Skip to main content

second guessing myself

I no longer second guess myself about presenting as a woman; I know it will go well.

So much of this is about self knowledge and fortitude and just not giving a hoot about what others think. The important thing is that I am comfortable. I used to balk at the thought of a banking or car appointment as Joanna and going swimming was a definite non-starter but now it's my default presentation. It has also expanded the number of people I deal with on a regular and semi-regular basis which in turn increases confidence even more.

I think coming out is the best thing I ever did followed by my current effort to meld myself into one person. I feel that eventually I will fuse what used to feel like two distinct but co-existing gender roles into one although I could be wrong. The fun is in the exploration I suppose.

The second guessing was getting me nowhere and it had to stop because it was steeped in fear and insecurity. Instead I am focusing on being happy which I very much am these days and I went to my blood test the other day not thinking twice about how I would present. Everything went the way I expected it should.

Sunday I was at the pool and a group of teenage girls were having their pep talk in the locker room before their basketball game in the gym next door. They paid me no mind until I wished them well before heading to my swim and a couple of them said thank you. So clearly I have arrived at a new level of comfort I had not envisioned ever attaining with the voice, the mannerisms and the general presentation all there like a spontaneous reflex.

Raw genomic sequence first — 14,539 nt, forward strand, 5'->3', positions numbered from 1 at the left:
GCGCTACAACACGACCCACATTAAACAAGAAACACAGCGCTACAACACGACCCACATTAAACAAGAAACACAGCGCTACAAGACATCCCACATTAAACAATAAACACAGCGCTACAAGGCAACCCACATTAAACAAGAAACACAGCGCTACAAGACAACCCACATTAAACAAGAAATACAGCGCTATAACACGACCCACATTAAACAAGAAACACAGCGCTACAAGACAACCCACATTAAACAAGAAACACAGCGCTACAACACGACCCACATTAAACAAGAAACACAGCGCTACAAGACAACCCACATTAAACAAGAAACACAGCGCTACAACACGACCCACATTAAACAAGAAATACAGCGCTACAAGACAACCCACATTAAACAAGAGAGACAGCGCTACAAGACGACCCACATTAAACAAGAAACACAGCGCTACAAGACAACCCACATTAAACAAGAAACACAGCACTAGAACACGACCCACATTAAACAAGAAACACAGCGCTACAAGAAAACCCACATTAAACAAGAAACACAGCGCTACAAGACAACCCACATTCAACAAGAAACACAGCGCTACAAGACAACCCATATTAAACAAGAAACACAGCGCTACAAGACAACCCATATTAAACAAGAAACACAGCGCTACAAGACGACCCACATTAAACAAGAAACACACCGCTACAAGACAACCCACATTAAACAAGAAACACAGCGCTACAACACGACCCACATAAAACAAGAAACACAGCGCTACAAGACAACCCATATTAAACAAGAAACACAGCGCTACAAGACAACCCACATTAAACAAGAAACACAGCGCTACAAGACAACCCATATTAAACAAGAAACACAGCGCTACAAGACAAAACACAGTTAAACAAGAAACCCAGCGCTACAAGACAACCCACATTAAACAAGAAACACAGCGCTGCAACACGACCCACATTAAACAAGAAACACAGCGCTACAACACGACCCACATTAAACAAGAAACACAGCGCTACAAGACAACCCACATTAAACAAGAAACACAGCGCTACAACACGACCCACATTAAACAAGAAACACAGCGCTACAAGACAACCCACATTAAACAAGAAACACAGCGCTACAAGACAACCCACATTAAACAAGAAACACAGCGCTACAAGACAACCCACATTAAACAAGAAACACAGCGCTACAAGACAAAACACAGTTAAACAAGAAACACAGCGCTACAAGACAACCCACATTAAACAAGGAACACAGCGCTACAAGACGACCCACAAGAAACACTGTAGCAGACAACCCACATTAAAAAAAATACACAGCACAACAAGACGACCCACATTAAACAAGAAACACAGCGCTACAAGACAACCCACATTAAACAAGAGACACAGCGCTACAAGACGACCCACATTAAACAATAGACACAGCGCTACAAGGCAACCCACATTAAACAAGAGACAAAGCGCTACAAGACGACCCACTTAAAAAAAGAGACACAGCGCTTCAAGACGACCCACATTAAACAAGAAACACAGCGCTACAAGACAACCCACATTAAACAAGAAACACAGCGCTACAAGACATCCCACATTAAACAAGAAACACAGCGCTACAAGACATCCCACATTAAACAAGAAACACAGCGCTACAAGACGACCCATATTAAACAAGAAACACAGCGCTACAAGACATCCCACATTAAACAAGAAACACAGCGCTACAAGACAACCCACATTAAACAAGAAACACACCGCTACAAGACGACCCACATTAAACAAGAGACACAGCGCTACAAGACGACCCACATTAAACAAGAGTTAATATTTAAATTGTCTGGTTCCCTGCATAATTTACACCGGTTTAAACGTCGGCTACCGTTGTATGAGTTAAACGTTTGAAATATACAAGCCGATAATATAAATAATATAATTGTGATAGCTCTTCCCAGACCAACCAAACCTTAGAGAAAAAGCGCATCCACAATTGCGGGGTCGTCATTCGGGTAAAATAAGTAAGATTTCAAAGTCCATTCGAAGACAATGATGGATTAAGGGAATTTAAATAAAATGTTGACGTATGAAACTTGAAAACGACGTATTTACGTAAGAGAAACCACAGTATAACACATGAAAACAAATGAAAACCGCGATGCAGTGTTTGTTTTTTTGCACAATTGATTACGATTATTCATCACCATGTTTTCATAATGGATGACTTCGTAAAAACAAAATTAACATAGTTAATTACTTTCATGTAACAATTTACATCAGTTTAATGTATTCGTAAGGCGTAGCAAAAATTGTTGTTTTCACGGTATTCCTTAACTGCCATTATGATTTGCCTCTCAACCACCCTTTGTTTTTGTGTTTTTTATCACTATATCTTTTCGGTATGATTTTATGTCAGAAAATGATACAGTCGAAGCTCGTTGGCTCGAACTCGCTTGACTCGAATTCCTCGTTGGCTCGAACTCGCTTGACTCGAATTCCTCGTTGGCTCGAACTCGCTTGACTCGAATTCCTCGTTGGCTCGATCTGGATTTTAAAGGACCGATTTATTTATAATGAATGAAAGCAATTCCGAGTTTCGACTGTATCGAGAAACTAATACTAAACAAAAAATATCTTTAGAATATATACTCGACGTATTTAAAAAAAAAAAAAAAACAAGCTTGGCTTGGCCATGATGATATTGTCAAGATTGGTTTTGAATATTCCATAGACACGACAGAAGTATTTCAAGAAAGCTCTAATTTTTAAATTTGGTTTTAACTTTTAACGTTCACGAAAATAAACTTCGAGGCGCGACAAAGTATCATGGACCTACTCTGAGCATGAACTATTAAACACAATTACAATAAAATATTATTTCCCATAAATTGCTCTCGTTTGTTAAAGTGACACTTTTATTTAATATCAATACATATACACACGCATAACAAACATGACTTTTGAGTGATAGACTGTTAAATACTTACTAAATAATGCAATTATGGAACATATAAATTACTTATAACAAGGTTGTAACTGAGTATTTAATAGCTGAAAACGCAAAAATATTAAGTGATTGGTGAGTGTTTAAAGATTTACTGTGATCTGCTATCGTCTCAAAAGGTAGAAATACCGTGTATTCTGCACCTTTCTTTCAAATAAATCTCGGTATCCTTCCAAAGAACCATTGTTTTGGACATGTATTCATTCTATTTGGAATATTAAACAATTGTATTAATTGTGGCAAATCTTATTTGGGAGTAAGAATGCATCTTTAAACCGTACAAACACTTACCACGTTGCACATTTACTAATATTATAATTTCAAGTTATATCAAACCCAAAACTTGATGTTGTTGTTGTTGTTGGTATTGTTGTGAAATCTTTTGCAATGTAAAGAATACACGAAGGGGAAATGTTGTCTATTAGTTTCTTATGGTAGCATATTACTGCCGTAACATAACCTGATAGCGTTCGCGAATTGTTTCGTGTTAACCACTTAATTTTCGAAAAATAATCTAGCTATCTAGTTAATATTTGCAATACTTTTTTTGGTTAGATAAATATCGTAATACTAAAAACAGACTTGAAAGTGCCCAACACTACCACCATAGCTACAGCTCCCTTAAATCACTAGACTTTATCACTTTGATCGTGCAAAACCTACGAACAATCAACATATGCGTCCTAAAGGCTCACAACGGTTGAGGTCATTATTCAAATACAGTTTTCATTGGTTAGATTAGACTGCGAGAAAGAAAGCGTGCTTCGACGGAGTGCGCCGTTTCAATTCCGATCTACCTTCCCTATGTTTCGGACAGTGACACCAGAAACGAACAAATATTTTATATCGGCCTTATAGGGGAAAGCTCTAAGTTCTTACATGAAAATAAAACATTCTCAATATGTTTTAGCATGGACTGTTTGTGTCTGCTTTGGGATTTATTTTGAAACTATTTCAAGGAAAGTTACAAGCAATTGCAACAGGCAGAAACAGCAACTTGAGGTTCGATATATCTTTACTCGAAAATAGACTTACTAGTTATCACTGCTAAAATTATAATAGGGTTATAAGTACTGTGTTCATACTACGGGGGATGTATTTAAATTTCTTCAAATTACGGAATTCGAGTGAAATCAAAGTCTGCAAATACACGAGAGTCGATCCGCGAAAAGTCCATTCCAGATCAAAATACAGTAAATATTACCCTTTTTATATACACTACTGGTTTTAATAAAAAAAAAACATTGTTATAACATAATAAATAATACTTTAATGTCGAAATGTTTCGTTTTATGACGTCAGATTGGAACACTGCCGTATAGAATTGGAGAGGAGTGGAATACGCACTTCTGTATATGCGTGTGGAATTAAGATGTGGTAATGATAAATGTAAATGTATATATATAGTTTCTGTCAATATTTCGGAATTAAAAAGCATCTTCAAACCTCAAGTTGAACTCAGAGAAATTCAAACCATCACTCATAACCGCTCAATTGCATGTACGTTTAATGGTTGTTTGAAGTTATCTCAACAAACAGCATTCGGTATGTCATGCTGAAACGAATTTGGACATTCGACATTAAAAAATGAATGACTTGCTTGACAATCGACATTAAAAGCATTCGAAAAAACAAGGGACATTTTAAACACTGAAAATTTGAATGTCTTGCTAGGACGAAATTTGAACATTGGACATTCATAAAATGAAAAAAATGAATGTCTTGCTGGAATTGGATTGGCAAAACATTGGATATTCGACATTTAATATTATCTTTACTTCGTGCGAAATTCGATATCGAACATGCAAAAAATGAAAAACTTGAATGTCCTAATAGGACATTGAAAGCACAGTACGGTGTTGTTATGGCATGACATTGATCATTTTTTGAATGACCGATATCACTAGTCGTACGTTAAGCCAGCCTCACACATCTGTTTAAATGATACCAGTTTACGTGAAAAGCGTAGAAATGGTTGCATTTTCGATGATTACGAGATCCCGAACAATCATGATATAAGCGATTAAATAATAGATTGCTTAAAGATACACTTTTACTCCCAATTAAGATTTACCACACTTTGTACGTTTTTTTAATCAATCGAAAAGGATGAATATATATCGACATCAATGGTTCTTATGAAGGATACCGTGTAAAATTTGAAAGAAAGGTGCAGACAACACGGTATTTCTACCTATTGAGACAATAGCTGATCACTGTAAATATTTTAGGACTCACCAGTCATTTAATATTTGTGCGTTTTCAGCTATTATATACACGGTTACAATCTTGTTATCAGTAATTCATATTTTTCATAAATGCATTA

Image result for second guessing

Comments

  1. It is interesting to monitor the fusion of two into one; I do it now and then. When fear goes, everything else falls into place I think.

    Your cartoon reminds me of something I often say: "I would procrastinate, but I never get around to it!"

    ReplyDelete
  2. I often think about how fortunate you are that you pass seamlessly because I have little doubt that I do not. As I went through various stages of transition I (probably like all) experienced a lot of fear and self-doubt. Now, though, I simply go about my life as a (trans) woman with little to no apprehension other than what all women should stay aware of.

    A friend recently recommended I read a book titled "Stone Butch Blues," which had many parallels to our experiences, sans the violence, hopefully. I took note of this line from the book: “Someone once told me that being brave means doing what you gotta do even though you’re scared.”

    It's really hard to know what one's "gotta do." The key, I think, is to follow a path similar to yours where we experiment, evaluate and consider how we feel, perhaps repeat multiple times to ensure the feelings aren't clouded by euphoria or fear, and if it feels good, continue with another experiment that is closer to full transition. Like falling dominoes at some point those leaps of faith become easier and even more fulfilling.

    ReplyDelete
    Replies